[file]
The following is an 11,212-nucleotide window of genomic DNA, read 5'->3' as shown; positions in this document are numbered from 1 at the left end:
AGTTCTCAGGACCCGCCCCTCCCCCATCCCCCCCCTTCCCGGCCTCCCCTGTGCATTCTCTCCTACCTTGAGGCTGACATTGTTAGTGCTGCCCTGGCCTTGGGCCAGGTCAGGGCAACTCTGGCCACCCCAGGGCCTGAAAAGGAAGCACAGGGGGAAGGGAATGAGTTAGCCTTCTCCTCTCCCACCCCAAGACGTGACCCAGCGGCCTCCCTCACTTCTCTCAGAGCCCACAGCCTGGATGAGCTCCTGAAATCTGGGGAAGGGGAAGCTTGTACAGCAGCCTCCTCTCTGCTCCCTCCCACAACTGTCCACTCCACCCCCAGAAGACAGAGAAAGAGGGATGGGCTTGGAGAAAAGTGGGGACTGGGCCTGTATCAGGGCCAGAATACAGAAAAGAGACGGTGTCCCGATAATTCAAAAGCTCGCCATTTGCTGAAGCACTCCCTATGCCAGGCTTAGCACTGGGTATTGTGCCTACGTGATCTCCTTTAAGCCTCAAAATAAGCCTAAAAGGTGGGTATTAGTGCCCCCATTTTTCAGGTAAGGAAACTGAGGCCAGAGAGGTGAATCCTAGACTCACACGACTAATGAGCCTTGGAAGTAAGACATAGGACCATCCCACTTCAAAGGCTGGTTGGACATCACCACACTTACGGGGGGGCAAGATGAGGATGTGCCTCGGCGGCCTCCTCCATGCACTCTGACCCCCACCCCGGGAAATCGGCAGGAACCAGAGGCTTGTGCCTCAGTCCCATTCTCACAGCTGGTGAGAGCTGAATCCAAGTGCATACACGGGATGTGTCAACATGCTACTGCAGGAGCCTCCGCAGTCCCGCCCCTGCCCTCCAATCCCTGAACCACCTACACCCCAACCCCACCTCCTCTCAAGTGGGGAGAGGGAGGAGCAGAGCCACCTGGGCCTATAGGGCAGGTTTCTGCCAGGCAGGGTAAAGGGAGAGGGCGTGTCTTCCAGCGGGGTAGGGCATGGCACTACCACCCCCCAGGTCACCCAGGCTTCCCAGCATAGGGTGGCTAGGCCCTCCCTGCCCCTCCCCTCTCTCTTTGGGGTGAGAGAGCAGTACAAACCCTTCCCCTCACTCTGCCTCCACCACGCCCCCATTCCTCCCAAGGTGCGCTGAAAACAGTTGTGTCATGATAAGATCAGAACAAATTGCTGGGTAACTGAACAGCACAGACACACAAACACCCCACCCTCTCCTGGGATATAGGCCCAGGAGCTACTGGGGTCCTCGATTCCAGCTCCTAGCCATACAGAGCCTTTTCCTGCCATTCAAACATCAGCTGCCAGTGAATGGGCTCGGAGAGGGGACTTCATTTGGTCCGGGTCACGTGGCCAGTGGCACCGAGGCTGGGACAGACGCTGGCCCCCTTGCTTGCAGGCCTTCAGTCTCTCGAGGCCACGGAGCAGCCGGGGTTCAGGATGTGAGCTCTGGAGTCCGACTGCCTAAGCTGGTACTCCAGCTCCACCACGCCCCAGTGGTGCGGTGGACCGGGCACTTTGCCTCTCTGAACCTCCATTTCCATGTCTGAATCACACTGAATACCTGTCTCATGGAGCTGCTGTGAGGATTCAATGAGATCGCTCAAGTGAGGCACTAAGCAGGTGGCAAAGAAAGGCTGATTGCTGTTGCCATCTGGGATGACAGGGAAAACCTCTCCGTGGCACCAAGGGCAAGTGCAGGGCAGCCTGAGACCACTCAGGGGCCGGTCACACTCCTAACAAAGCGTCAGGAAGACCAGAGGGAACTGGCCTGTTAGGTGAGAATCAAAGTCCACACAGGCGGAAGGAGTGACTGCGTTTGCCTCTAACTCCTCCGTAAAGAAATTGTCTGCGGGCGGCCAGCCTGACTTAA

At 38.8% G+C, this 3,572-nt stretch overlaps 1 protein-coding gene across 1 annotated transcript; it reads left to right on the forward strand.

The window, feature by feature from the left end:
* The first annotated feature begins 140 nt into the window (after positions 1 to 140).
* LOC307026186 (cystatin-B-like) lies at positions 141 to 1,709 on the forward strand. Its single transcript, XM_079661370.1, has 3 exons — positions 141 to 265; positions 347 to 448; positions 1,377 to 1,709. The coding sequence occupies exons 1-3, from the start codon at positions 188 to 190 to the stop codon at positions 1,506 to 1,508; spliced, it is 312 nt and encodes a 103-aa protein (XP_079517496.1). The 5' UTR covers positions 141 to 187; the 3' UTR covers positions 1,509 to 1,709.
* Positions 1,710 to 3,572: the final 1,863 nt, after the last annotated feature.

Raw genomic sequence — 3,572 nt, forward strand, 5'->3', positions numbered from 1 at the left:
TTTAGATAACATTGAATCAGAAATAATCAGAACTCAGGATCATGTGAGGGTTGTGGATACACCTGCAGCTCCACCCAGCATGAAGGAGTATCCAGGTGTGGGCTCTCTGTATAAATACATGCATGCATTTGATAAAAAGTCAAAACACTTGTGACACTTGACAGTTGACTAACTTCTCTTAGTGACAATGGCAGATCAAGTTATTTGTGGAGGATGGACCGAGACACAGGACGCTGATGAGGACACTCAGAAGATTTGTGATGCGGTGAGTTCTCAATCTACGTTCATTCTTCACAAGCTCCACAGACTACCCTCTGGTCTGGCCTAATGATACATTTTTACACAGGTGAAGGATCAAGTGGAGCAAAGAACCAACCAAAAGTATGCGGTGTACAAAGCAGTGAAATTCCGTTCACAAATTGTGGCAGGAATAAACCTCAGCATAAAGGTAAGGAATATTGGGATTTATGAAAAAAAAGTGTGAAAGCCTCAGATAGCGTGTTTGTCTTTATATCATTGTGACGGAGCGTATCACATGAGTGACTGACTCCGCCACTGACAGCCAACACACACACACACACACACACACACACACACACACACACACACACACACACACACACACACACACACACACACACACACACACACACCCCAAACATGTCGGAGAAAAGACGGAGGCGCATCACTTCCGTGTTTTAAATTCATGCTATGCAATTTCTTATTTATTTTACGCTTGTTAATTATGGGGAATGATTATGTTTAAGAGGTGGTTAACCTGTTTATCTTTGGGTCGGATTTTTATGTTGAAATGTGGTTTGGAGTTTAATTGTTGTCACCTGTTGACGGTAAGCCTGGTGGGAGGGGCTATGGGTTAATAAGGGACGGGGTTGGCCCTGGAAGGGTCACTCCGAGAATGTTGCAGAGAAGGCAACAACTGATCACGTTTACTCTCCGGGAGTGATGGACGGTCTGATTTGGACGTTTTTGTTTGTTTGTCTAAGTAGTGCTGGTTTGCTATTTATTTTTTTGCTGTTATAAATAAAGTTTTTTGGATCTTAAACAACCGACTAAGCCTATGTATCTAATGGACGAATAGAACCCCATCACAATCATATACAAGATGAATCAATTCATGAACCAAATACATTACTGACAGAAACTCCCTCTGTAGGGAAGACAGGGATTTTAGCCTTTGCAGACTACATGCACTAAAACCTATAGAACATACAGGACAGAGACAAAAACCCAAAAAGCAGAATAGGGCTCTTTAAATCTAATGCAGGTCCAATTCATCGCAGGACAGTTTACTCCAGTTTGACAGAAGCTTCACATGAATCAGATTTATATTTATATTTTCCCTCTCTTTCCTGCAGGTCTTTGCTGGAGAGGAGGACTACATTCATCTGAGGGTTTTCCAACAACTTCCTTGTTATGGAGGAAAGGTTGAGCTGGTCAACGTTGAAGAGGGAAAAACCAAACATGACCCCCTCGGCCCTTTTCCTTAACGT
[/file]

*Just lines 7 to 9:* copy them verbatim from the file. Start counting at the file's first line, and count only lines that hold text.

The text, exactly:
* Positions 1,710 to 3,572: the final 1,863 nt, after the last annotated feature.

Raw genomic sequence — 3,572 nt, forward strand, 5'->3', positions numbered from 1 at the left:
TTTAGATAACATTGAATCAGAAATAATCAGAACTCAGGATCATGTGAGGGTTGTGGATACACCTGCAGCTCCACCCAGCATGAAGGAGTATCCAGGTGTGGGCTCTCTGTATAAATACATGCATGCATTTGATAAAAAGTCAAAACACTTGTGACACTTGACAGTTGACTAACTTCTCTTAGTGACAATGGCAGATCAAGTTATTTGTGGAGGATGGACCGAGACACAGGACGCTGATGAGGACACTCAGAAGATTTGTGATGCGGTGAGTTCTCAATCTACGTTCATTCTTCACAAGCTCCACAGACTACCCTCTGGTCTGGCCTAATGATACATTTTTACACAGGTGAAGGATCAAGTGGAGCAAAGAACCAACCAAAAGTATGCGGTGTACAAAGCAGTGAAATTCCGTTCACAAATTGTGGCAGGAATAAACCTCAGCATAAAGGTAAGGAATATTGGGATTTATGAAAAAAAAGTGTGAAAGCCTCAGATAGCGTGTTTGTCTTTATATCATTGTGACGGAGCGTATCACATGAGTGACTGACTCCGCCACTGACAGCCAACACACACACACACACACACACACACACACACACACACACACACACACACACACACACACACACACACACACACACACACACACACACCCCAAACATGTCGGAGAAAAGACGGAGGCGCATCACTTCCGTGTTTTAAATTCATGCTATGCAATTTCTTATTTATTTTACGCTTGTTAATTATGGGGAATGATTATGTTTAAGAGGTGGTTAACCTGTTTATCTTTGGGTCGGATTTTTATGTTGAAATGTGGTTTGGAGTTTAATTGTTGTCACCTGTTGACGGTAAGCCTGGTGGGAGGGGCTATGGGTTAATAAGGGACGGGGTTGGCCCTGGAAGGGTCACTCCGAGAATGTTGCAGAGAAGGCAACAACTGATCACGTTTACTCTCCGGGAGTGATGGACGGTCTGATTTGGACGTTTTTGTTTGTTTGTCTAAGTAGTGCTGGTTTGCTATTTATTTTTTTGCTGTTATAAATAAAGTTTTTTGGATCTTAAACAACCGACTAAGCCTATGTATCTAATGGACGAATAGAACCCCATCACAATCATATACAAGATGAATCAATTCATGAACCAAATACATTACTGACAGAAACTCCCTCTGTAGGGAAGACAGGGATTTTAGCCTTTGCAGACTACATGCACTAAAACCTATAGAACATACAGGACAGAGACAAAAACCCAAAAAGCAGAATAGGGCTCTTTAAATCTAATGCAGGTCCAATTCATCGCAGGACAGTTTACTCCAGTTTGACAGAAGCTTCACATGAATCAGATTTATATTTATATTTTCCCTCTCTTTCCTGCAGGTCTTTGCTGGAGAGGAGGACTACATTCATCTGAGGGTTTTCCAACAACTTCCTTGTTATGGAGGAAAGGTTGAGCTGGTCAACGTTGAAGAGGGAAAAACCAAACATGACCCCCTCGGCCCTTTTCCTTAACGT